Photo: Christian Artuso
Probability of observation
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Number of squares
Long-term BBS trends
Mean abundance by region
Bird Conservation Regions [plot]
Mean abundance by habitat [plot]
Characteristics and Range The Yellow-bellied Sapsucker is one of four sapsuckers, species of woodpecker that regularly drill holes through bark to feed on tree sap. Sapsuckers maintain and defend extensive systems of sap wells, which other species such as hummingbirds feed from. Until 1983, three of the four sapsuckers, Red-breasted, Red-naped and Yellow-bellied, were considered the same species. They are in fact three closely related species, which prior to the Pleistocene (last Ice Age) were probably a single widespread species whose populations became separated as ice sheets advanced southwards. Those populations evolved into distinct species that have come back into contact with each other since the ice retreated. The Yellow-bellied is the most migratory and easterly distributed of the three, breeding across the Boreal Forest from Alaska to the Atlantic Coast, and wintering in the Southern Coastal Plain, the Caribbean, and Central America (Walters et al. 2002).
Distribution, Abundance, and Habitat It is widespread east of the Rocky Mountains in north-east British Columbia, and more sparsely distributed across northern British Columbia. The Atlas extended the breeding range significantly southwest since The Birds of British Columbia was published in 1990, and filled many distribution gaps. Breeding occurs as far southwest as the Nechako Plateau and the upper Skeena River drainage, and as far northwest as Atlin Lake. Increased survey coverage partly explains the change, but an actual southwestern expansion may have occurred over the past two decades, supported by a distinct flow of Yellow-bellied Sapsucker genes within hybrid sapsuckers as far west as Francois Lake (Seneviratne et al. 2012)
The extensive areas of high Probability of Observation for the Yellow-bellied Sapsucker are in the Peace, Fort Nelson and Liard river lowlands in the Boreal and Taiga Plains ecoprovinces. Point counts show highest abundance in the White and Black Spruce biogeoclimatic zone that dominates this region, between 250 and 750 m, confirming that this is the centre of the provincial population. Point counts also showed that it is very common in the Sub-boreal Spruce biogeoclimatic zone, where the hybrid zone with Red-breasted Sapsucker is centred.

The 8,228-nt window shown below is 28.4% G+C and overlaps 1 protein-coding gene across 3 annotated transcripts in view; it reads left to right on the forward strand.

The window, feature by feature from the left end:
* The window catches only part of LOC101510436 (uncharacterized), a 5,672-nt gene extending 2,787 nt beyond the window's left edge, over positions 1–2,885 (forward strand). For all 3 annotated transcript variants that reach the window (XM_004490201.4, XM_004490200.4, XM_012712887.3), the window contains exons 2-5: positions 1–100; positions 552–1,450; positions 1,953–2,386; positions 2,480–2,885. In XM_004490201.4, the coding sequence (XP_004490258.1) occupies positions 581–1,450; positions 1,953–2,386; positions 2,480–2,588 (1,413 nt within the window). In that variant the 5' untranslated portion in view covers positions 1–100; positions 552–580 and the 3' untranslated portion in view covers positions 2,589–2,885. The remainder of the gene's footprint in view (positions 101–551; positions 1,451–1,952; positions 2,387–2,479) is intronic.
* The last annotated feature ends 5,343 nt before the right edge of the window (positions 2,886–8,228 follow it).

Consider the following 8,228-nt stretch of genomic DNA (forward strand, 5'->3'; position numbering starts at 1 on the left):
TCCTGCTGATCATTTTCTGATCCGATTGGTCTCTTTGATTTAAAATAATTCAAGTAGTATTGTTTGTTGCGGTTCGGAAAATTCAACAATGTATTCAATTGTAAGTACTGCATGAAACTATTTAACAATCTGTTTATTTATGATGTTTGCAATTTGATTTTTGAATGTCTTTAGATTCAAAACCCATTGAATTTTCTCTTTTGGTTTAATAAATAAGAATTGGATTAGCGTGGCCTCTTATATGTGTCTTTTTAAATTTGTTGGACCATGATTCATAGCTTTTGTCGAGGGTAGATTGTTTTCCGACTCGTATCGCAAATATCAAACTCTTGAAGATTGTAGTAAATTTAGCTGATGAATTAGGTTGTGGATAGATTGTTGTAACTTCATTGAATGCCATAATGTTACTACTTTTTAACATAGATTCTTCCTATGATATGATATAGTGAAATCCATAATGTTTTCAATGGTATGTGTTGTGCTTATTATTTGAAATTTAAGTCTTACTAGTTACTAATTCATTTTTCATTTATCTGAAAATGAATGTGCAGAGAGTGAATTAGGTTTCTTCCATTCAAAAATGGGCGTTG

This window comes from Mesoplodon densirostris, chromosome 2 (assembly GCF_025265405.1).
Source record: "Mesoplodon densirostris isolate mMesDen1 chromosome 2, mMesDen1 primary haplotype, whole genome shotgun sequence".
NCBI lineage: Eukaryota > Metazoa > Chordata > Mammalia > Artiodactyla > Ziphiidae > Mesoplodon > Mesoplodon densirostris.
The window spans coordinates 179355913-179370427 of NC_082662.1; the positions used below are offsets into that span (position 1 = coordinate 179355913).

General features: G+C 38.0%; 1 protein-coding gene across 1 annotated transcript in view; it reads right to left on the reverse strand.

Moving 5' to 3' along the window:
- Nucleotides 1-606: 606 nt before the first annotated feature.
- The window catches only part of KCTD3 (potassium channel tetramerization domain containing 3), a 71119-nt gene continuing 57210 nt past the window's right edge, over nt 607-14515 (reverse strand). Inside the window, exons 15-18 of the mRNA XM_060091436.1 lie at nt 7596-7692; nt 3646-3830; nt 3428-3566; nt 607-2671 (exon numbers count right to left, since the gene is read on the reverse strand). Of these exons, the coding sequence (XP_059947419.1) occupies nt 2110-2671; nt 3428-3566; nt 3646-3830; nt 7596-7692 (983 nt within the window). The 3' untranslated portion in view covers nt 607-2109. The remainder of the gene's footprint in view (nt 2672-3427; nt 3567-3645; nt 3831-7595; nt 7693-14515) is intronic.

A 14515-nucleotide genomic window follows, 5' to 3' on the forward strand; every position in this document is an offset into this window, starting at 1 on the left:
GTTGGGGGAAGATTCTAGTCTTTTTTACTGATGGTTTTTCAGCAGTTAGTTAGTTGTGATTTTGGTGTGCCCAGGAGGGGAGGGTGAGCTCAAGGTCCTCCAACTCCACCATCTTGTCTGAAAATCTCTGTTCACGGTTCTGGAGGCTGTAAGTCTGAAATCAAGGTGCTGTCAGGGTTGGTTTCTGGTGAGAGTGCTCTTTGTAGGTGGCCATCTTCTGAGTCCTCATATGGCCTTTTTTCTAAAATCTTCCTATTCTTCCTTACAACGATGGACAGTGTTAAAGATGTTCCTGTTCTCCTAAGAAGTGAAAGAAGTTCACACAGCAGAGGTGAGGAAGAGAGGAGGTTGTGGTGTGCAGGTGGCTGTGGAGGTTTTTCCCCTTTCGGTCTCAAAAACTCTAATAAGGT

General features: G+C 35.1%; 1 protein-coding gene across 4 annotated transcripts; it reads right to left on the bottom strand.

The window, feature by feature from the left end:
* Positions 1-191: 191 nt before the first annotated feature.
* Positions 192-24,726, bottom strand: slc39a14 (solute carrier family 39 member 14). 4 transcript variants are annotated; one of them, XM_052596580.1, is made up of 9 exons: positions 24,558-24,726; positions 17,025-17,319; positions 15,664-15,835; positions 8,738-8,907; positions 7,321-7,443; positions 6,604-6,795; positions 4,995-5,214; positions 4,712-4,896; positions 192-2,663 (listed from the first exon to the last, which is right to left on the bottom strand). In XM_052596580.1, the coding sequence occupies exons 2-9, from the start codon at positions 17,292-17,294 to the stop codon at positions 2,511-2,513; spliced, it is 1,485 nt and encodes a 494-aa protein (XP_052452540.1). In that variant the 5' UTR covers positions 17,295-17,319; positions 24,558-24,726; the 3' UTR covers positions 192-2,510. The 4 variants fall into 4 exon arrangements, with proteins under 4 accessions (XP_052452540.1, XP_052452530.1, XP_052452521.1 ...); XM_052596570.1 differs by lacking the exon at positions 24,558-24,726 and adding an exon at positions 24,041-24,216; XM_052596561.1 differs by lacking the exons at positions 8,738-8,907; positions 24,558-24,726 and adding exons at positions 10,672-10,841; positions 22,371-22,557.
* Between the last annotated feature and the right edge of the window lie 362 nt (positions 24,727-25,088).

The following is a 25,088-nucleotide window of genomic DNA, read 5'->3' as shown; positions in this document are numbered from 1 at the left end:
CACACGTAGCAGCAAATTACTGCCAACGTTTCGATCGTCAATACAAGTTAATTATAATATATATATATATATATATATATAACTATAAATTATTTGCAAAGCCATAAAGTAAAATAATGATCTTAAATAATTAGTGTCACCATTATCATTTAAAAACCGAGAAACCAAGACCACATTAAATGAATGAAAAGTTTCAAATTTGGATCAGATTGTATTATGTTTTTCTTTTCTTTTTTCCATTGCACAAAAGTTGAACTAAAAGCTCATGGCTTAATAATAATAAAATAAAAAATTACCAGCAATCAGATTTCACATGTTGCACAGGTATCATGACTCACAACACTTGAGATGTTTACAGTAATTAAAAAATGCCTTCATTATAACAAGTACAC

In British Columbia, the Yellow-bellied Sapsucker prefers young forests at early stages of succession, especially Trembling Aspen (Populus tremuloides), Balsam Poplar (Populus balsamifera), White Spruce (Picea glauca) and birch (Betula) species (Campbell et al. 1990). It uses deciduous trees for excavating cavities, and performs an important primary excavator role in bird communities in the Boreal Taiga Plains.
Conservation and Recommendations There are no management concerns for the species, which is stable across its breeding range (Environment Canada 2011). Its preference for early seral stage habitats means that it is well-adapted to regenerating cut-over forests, and forest harvest regimes will likely supply adequate breeding habitat over the long term. Projected drying climate change scenarios (Hamann and Wang 2006) could facilitate its movement into interior forests. These changes in landscape may enable the more aggressive Yellow-bellied Sapsucker to outcompete the Red-breasted Sapsucker where they overlap (Seneviratne et al. 2012). The hybrid zones of the trio of sapsuckers provide useful markers in predicting forest birds' responses to changes in climate and forest cover (Seneviratne et al. 2016).
Recommended citation: Davidson, P.J.A. And Seneviratne, S. 2015. Yellow-bellied Sapsucker in Davidson, P.J.A., R.J. Cannings, A.R. Couturier, D. Lepage, and C.M. Di Corrado (eds.). The Atlas of the Breeding Birds of British Columbia, 2008-2012. Bird Studies Canada. Delta, B.C. http://www.birdatlas.bc.ca/accounts/speciesaccount.jsp?sp=YBSA&lang=en [04 Mar 2024]
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